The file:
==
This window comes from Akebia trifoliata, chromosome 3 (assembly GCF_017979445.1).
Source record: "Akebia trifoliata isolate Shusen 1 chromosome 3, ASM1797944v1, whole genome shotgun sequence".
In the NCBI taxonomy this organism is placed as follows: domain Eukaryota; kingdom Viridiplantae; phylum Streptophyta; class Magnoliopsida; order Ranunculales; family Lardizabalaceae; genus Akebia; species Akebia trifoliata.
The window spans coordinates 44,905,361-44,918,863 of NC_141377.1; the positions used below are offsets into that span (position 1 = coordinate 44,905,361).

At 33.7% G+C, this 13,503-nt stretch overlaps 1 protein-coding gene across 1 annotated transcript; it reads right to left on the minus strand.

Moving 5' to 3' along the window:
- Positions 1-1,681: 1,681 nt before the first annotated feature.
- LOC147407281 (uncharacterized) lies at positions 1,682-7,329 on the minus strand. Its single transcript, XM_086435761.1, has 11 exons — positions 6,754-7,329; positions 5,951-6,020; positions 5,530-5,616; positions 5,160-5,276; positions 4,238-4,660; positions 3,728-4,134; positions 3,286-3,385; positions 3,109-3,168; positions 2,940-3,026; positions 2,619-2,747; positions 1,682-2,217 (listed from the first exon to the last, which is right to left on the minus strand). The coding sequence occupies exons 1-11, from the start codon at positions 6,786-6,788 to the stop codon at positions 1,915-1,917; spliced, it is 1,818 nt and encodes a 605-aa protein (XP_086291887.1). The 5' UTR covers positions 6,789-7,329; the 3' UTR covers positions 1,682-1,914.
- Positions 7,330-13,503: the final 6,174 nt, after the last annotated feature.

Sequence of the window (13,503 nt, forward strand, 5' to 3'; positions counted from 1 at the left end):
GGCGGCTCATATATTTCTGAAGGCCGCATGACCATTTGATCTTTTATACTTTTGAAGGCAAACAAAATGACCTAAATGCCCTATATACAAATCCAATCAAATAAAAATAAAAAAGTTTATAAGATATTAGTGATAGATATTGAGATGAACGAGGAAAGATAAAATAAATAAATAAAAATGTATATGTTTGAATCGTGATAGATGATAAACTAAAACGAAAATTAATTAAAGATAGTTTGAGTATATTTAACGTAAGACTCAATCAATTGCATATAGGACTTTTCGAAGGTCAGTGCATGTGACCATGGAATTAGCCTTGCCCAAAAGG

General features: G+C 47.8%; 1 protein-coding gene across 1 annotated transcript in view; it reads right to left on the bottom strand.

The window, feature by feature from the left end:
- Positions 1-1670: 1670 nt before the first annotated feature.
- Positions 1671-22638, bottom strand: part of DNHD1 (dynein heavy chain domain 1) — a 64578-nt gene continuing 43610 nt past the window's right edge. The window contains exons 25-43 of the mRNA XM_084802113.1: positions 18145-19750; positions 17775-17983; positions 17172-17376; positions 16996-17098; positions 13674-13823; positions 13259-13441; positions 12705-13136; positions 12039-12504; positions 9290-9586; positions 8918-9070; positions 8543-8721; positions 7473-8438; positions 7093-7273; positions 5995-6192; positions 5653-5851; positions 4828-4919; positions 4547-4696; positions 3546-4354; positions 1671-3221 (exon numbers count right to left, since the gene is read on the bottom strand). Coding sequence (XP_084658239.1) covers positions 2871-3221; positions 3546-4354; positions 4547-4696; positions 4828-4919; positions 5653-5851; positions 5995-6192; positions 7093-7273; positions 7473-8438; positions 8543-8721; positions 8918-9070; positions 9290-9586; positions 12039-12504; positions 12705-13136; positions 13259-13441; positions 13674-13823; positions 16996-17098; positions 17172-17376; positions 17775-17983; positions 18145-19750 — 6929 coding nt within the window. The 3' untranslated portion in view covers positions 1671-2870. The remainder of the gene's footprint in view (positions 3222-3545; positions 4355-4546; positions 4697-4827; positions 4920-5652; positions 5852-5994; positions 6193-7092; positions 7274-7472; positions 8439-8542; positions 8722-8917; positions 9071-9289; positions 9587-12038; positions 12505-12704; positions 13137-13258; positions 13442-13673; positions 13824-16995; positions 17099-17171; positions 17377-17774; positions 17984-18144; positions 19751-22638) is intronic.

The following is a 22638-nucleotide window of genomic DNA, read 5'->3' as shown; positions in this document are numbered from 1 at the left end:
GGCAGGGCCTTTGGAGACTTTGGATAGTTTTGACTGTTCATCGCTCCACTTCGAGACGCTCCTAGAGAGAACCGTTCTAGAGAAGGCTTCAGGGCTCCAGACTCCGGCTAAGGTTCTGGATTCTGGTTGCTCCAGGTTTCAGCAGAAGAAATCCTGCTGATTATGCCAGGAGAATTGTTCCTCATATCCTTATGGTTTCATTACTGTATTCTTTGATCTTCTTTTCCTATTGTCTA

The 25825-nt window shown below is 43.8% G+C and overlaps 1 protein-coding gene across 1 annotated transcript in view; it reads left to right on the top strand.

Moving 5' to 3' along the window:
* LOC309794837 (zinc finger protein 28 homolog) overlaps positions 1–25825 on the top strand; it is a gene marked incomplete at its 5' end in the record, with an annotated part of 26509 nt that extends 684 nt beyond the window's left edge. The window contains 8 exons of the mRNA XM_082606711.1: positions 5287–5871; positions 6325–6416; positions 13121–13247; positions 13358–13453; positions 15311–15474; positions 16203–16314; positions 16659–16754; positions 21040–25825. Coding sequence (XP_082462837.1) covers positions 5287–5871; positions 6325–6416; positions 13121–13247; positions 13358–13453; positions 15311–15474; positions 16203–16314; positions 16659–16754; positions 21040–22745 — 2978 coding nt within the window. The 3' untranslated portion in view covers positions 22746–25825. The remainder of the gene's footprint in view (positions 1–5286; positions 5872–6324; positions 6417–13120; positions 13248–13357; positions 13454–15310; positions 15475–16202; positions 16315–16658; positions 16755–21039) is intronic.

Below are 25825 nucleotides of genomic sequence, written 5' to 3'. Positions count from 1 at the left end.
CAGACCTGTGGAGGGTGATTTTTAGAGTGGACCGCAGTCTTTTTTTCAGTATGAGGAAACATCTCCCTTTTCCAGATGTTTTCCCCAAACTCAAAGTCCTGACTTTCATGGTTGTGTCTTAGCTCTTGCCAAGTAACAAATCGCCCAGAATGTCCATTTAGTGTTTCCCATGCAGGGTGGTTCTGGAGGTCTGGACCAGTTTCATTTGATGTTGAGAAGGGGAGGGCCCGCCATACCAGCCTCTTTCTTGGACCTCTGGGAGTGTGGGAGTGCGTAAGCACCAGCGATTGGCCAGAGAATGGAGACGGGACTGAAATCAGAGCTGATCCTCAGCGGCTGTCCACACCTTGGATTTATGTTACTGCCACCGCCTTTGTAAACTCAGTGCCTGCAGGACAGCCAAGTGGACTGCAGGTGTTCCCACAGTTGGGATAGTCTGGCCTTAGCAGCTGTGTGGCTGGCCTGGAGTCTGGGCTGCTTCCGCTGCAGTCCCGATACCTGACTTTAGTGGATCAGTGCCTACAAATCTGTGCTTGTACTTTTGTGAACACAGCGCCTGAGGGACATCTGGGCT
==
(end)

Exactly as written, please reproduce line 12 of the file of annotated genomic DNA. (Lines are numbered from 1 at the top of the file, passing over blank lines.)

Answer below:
General features: G+C 47.8%; 1 protein-coding gene across 1 annotated transcript in view; it reads right to left on the bottom strand.